While the fulfillment of the rebate programs is seen as a good thing, however, a secondary issue may soon arise. The state’s utilities are required by law to source 5 percent of their solar power from distributed sources. And now that the rebates are ending those utilities are closer than ever to meeting those goals. After which they don’t have to integrate more customer-sited generation.

To help change that more legislative action is needed and last week the Interstate Renewable Energy Council (IREC) released a new report, Blueprint for the Development of Distributed Generation (DG) in California, advocating for more distributed generation in California in coming years. Among other things, it advocated for getting rid of the net-metering limits, allowing more people to go solar.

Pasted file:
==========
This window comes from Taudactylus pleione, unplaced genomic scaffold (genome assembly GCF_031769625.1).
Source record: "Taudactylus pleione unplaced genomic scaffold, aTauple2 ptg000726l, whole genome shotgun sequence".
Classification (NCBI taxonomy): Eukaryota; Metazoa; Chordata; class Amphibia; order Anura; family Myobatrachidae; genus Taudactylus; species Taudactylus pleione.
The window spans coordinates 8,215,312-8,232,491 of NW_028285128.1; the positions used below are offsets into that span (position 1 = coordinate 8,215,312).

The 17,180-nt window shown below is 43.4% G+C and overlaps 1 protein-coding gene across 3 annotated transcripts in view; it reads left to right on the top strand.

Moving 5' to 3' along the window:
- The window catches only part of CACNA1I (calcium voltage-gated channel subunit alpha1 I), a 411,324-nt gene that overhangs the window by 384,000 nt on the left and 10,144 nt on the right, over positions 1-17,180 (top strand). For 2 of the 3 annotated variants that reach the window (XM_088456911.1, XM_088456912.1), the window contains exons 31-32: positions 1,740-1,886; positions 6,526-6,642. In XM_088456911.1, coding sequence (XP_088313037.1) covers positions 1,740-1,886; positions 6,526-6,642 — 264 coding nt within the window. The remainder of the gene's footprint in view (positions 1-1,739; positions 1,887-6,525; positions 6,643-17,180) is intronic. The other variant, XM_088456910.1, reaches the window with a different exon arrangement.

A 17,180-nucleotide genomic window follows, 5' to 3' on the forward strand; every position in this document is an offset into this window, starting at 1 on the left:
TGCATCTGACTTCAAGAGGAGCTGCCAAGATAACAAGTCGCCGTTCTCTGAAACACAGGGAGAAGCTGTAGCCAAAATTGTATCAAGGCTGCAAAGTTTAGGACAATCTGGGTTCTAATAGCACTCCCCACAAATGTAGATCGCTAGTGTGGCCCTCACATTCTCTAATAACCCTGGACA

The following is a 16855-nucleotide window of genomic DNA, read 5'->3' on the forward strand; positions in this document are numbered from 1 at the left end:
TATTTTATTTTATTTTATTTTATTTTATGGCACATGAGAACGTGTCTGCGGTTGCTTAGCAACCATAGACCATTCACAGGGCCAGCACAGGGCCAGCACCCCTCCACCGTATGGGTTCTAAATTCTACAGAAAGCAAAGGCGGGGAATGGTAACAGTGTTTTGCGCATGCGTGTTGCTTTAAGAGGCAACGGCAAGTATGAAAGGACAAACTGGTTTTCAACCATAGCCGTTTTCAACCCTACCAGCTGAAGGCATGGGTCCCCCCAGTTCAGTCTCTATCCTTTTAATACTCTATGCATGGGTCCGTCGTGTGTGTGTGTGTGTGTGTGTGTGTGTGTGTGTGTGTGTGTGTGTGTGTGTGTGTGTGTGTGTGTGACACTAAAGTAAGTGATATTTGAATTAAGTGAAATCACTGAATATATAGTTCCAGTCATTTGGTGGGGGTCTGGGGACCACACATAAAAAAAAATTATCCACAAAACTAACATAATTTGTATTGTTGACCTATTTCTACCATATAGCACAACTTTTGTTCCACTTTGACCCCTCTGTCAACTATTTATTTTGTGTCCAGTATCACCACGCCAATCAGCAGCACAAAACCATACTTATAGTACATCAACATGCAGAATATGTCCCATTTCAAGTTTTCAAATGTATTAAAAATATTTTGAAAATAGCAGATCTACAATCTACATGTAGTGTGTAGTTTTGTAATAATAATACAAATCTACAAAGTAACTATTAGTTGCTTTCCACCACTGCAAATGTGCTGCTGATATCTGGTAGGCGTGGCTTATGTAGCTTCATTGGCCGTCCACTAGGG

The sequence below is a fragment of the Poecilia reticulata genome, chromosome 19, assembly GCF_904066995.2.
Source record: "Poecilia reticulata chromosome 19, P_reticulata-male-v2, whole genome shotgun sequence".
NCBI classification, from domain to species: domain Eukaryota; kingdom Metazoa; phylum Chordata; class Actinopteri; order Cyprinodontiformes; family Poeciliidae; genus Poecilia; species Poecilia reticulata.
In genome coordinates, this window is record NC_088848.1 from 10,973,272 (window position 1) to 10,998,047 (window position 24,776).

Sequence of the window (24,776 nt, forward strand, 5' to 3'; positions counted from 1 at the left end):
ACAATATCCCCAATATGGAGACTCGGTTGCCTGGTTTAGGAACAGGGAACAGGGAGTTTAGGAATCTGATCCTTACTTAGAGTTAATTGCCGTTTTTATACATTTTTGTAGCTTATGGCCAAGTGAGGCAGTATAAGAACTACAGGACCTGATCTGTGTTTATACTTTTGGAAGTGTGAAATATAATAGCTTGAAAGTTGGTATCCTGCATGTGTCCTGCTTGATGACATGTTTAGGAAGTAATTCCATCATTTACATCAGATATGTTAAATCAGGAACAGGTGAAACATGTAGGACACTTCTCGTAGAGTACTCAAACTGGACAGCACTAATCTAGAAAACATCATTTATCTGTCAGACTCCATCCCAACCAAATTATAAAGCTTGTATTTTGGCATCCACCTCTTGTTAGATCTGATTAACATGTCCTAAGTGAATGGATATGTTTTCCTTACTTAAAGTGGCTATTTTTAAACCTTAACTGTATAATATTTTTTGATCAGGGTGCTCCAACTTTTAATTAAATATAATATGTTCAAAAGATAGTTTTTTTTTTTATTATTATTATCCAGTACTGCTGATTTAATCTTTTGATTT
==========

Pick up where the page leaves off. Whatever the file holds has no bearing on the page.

Original Article on Cleanenergyauthority

First Solar Earnings Disappoint

disappointed-kid

Prior to reporting its full-year 2012 results yesterday evening (Feb. 26) First Solar announced that it’s reached a new efficiency level for cadmium telluride (CdTe) thin-film photovoltaics, at 18.7 percent efficiency (as verified by the National Renewable Energy Laboratory). Then during the earnings report, the company produced non-GAAP earnings per share of $2.04 for the fourth quarter beating street EPS estimates of $1.75. But that wasn’t enough to assuage investors and the stock opened at $26.87 on Feb. 27, down from closing at $31.36 the day before.